Hawk-Eye™ is an officiating tool, intended to assist human line judges by providing an impartial second opinion on close line calls. Hawk-Eye uses a series of computer-controlled cameras, up to ten in total, placed around the court to gather information on the speed and trajectory of the ball. Using triangulation or, in other words, by determining the location of a point by forming triangles to that point from other, known points and measuring the angles of the triangles, Hawk-Eye constructs an animation of the most likely path, statistically, of the ball.
If a player challenges a line call, the animation can displayed on a screen, which can be seen by everyone involved, including spectators, to remove any doubt about whether a ball has bounced in or out. Hawk-Eye uses an algorithm, or a series of computer instructions, to estimate where a ball should have landed but, while it is not infallible, it is accurate to within a few millimetres and approved by the ITF, which employs the technology in 80 tournaments worldwide.
Hawk-Eye technology was first employed in a tournament sanctioned by the International Tennis Federation (ITF) at the Hopman Cup in Perth, Western Australia and in a Association of Tennis Professionals (ATP) and Women’s Tennis Association (WTA) Tour event at the Miami Open, formerly the NASDAQ-100 Open, at Key Biscayne, Florida in 2006. The U.S. Open, later in 2006, was the first ‘Grand Slam’ event to use Hawk-Eye technology.
The Wimbledon Championships were first staged at the AllEngland Lawn Tennis and Croquet Club in Wimbledon, southwest London, in 1877. The inaugural Championships featured just one event, the Gentlemen’s Singles, which was contested by twenty-one amateur players, each of whom paid an entrance fee of £1 1s 0d, or a ‘guinea’. The tournament started on July 9, 1877 and the final was played ten days later after being postponed from the Monday to the Thursday because of rain. In a one-sided final, Spencer Gore, a 27-year-old rackets player, beat William Marshall, a 28-year-old real tennis player, in straight sets. Gore received a silver cup, donated by ‘The Field’ magazine, and 12 guineas in prize money.
The first Ladies’ Singles competition was not staged until 1884, by which time the All England Lawn Tennis and Croquet Club had dropped ‘Croquet’ from its name to become, simply, the All England Lawn Tennis Club. The inaugural female champion was 19-year-old Maud Watson, who defeated her elder sister, Lillian, by two sets to one in the final. Miss Watson received a silver flower basket and 20 guineas in prize money.
Officially – that is, according to Guinness World Records – the longest drive ever recorded in competitive golf was 515 yards, achieved by the late Michael Hoke ‘Mike’ Austin during a qualifying tournament for the U.S. Senior National Open at Winterwood Golf Course, Las Vegas in 1974. Using an old-fashioned persimmon driver, Austin achieved a carry of over 400 yards and when his ball came to rest it was some 65 yards past the flagstick on the par-4 fifth hole.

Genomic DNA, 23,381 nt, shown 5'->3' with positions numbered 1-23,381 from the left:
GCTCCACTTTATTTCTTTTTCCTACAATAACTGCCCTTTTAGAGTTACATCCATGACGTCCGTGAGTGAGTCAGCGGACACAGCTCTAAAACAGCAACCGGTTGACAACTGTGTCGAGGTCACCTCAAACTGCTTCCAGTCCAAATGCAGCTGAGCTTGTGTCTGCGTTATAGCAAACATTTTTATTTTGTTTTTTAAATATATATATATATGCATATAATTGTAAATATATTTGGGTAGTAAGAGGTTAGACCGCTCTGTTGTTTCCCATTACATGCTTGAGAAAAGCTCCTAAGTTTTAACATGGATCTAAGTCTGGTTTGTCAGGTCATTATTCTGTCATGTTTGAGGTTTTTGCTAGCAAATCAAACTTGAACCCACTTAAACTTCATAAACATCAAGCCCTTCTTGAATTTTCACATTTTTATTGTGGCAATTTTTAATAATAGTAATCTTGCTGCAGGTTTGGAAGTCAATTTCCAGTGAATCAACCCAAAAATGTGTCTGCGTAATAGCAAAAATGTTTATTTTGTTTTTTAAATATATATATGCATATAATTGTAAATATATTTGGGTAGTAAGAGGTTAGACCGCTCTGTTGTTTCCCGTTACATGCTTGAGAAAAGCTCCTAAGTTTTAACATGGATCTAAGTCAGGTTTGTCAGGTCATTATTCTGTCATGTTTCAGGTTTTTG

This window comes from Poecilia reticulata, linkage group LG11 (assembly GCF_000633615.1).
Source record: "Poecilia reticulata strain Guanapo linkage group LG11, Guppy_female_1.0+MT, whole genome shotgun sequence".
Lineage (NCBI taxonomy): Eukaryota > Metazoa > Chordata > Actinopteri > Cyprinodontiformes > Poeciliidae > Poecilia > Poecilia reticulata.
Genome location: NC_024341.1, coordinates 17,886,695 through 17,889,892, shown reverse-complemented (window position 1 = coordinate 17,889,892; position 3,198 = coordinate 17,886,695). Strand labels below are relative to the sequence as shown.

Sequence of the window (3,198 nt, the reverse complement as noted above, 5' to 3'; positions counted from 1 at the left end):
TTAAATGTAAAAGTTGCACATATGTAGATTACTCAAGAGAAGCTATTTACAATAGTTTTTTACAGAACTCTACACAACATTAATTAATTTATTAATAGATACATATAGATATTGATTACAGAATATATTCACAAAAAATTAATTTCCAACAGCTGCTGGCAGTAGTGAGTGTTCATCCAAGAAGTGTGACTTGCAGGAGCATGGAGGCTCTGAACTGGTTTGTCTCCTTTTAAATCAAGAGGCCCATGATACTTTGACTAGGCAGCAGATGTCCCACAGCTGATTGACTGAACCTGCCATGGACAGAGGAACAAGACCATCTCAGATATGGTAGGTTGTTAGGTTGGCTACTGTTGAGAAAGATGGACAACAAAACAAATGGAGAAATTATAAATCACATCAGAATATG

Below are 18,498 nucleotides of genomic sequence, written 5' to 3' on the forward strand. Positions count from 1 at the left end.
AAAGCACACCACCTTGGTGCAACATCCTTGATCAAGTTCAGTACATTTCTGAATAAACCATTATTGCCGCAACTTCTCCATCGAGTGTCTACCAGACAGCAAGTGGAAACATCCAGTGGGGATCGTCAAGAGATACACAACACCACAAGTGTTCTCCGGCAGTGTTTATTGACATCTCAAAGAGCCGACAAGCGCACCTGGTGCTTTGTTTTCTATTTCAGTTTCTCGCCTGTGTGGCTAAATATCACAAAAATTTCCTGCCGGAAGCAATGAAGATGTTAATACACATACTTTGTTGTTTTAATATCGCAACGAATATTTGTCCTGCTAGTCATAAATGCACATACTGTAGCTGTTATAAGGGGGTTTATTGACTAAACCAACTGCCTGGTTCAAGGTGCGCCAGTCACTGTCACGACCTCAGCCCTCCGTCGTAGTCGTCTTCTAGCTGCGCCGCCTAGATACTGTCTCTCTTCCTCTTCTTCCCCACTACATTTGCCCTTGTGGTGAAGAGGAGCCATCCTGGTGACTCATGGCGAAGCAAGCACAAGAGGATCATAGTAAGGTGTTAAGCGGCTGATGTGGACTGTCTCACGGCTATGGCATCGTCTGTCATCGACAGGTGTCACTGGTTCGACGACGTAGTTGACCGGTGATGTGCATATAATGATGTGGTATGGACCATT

However, unofficially, the longest drive ever recorded was an eye-watering 787 yards, achieved by Carl Hooper in the Texas Open at Oak Hills Country Club, San Antonio in 1992. Hooper used a metal driver, but a rudimentary model. Nevertheless, his tee shot on the par-4 third hole landed on a concrete cart path and began a protracted journey to a spot behind the twelfth green, some 300 yards beyond his intended target. The general consensus was that the ball had travelled at least 750 yards from the third tee and his caddy worked out the yardage as 787 yards.
Conventional wisdom dictates that cricket derives from the ancient game of ‘club-ball’, although it is unclear whether the latter was a specific game, or a generic term used to describe a variety of folk-games – all of which involved hitting a ball with a stick – which were popular in Medieval England. Similarly, the name ‘cricket’ is believed to derive from the Middle French word ‘criquet’, meaning ‘goal post’, and came into usage during the Norman Period.
What is better known is the history of cricket from the mid-fifteenth century onwards. During the reign of Elizabeth I, in 1598, Surrey county coroner John Derrick testified in court to playing a game known as ‘creckett’ on a plot of common land in Guildford while a pupil at the Royal Grammar School, formerly the Free School, fifty years earlier. Certainly, by the early sixteenth century, cricket was well established throughout the home counties of England, including Kent, Surrey and Sussex. The first reference to a ‘great match’, an eleven-a-side affair for fifty guineas, was recorded in Sussex in 1697 and, just over a decade later, in 1709, the first recorded inter-county match, between Kent and Surrey, was staged.
Other landmark dates in the history of cricket include 1744, when the Laws of Cricket were first issued by the London Club, and 1788, when the Laws of Cricket were revised by the newly-formed Marylebone Cricket Club (MCC). For the record, the first Test match took place between Australia and England in Melbourne in 1877, with the home team winning by 45 runs.